… but it comes with the territory. Ken is an interesting figure in rallying, not only because he’s the only current American in the WRC, but also because he’s one of the least experienced drivers, with only seven years of rally experience behind him.

That said, Ken’s on Special Stage performance during the event was impressive. During the shakedown and qualifying session he was around one-second per kilometer (0.6-mile) off the pace of the leaders. In world class motorsport that might be seen as a lot, but in reality it’s a pretty small margin.

After covering literally hundred of miles per day on both touring and Special Stages this the view that greeted Ken and Alex every night they returned to the service park at Rally HQ. The type of service dictates how many mechanics are allowed to work on the car at any one given time, and those nominated must where a bright green band to allow the ever-hovering scrutineers to easily see that the rules are being adhered to.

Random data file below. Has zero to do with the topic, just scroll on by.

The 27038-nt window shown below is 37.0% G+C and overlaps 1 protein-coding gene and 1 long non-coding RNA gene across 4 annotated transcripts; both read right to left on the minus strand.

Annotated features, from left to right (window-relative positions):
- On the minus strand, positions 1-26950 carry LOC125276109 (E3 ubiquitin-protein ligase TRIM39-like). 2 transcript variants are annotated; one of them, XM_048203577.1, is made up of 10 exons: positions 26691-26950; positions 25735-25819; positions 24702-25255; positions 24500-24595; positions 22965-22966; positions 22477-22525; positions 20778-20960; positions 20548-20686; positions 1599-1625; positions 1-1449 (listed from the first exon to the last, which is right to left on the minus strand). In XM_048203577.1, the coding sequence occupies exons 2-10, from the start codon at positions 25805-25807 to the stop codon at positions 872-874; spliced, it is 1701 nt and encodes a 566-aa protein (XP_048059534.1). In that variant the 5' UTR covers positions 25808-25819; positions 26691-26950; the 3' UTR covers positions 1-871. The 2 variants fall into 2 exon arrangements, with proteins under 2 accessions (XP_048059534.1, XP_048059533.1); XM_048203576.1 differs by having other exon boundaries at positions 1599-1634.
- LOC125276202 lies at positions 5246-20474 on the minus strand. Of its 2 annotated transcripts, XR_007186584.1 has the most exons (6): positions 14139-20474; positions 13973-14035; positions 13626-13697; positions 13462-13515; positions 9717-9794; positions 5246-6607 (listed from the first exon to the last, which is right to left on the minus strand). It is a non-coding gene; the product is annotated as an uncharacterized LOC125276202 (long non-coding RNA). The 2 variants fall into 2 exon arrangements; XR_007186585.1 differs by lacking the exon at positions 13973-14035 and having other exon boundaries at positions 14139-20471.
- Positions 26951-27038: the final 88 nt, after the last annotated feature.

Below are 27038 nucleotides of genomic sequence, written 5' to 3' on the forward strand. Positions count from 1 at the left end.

Mud-clogged, but straight and in one-piece – how everyone wants their car to return to the overnight halt.

A couple of minutes later and the scenario looks like this. Like the well-oiled machine it is, everyone has a set area of the car to work on. I can only imagine how many times the crew practice these service routines…

For Ken and Alex it’s time for a sit down and relax with their extended team as well as Ford’s other WRC drivers and wait for their dinner to be whipped up by the M-Sport kitchen staff. Even though they’re all competing against each other, there is a lot of camaraderie between the Ford Works team drivers who seemed always happy to listen to lend an ear and offer Ken advice and encouragement.